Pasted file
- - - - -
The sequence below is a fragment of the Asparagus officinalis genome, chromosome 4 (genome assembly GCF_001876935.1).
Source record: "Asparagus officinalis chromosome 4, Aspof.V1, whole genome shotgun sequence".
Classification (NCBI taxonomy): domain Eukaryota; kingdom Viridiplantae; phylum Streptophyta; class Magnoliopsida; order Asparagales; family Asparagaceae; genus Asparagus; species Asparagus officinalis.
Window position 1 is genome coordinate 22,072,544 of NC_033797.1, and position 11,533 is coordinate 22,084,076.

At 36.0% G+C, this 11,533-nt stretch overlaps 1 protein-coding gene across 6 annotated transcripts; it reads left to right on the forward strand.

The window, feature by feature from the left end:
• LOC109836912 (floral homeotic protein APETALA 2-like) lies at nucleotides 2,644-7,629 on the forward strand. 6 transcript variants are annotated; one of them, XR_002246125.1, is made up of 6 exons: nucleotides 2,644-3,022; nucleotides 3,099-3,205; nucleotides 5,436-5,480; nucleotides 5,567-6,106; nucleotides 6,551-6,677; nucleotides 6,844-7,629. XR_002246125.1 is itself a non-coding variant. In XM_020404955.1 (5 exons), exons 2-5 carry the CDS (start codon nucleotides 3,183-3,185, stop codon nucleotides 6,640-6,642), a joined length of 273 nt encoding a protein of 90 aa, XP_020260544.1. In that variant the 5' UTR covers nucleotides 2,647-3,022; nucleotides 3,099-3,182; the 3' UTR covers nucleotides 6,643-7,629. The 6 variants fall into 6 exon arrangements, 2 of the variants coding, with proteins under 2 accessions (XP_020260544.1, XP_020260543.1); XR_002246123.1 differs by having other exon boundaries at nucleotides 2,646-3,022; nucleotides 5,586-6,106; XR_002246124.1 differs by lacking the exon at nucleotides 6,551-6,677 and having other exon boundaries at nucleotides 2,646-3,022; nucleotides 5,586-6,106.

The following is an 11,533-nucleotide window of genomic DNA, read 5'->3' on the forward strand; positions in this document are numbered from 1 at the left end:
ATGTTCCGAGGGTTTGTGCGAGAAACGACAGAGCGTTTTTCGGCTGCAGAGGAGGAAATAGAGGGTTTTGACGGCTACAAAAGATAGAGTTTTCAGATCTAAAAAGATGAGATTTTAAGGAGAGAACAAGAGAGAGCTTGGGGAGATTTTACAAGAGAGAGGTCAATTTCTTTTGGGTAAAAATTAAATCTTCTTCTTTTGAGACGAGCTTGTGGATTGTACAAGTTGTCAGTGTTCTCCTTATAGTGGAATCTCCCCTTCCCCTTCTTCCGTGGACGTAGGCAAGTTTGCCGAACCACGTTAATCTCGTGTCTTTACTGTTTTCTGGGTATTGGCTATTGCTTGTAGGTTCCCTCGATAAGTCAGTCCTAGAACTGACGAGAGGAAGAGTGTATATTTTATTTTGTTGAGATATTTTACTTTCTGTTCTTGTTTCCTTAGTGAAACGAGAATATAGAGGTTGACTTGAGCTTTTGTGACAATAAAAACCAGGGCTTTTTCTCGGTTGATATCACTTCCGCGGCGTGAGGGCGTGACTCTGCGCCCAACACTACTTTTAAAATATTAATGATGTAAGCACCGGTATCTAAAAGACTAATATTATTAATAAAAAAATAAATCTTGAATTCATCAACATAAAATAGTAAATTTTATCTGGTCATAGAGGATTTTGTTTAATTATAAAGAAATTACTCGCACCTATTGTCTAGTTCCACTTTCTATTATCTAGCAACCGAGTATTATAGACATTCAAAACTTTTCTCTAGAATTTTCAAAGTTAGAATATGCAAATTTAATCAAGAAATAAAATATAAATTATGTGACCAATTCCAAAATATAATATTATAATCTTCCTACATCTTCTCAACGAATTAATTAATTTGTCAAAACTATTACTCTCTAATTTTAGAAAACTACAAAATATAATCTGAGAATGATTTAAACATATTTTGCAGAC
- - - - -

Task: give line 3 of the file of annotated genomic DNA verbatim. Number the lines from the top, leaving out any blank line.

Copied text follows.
Classification (NCBI taxonomy): domain Eukaryota; kingdom Viridiplantae; phylum Streptophyta; class Magnoliopsida; order Asparagales; family Asparagaceae; genus Asparagus; species Asparagus officinalis.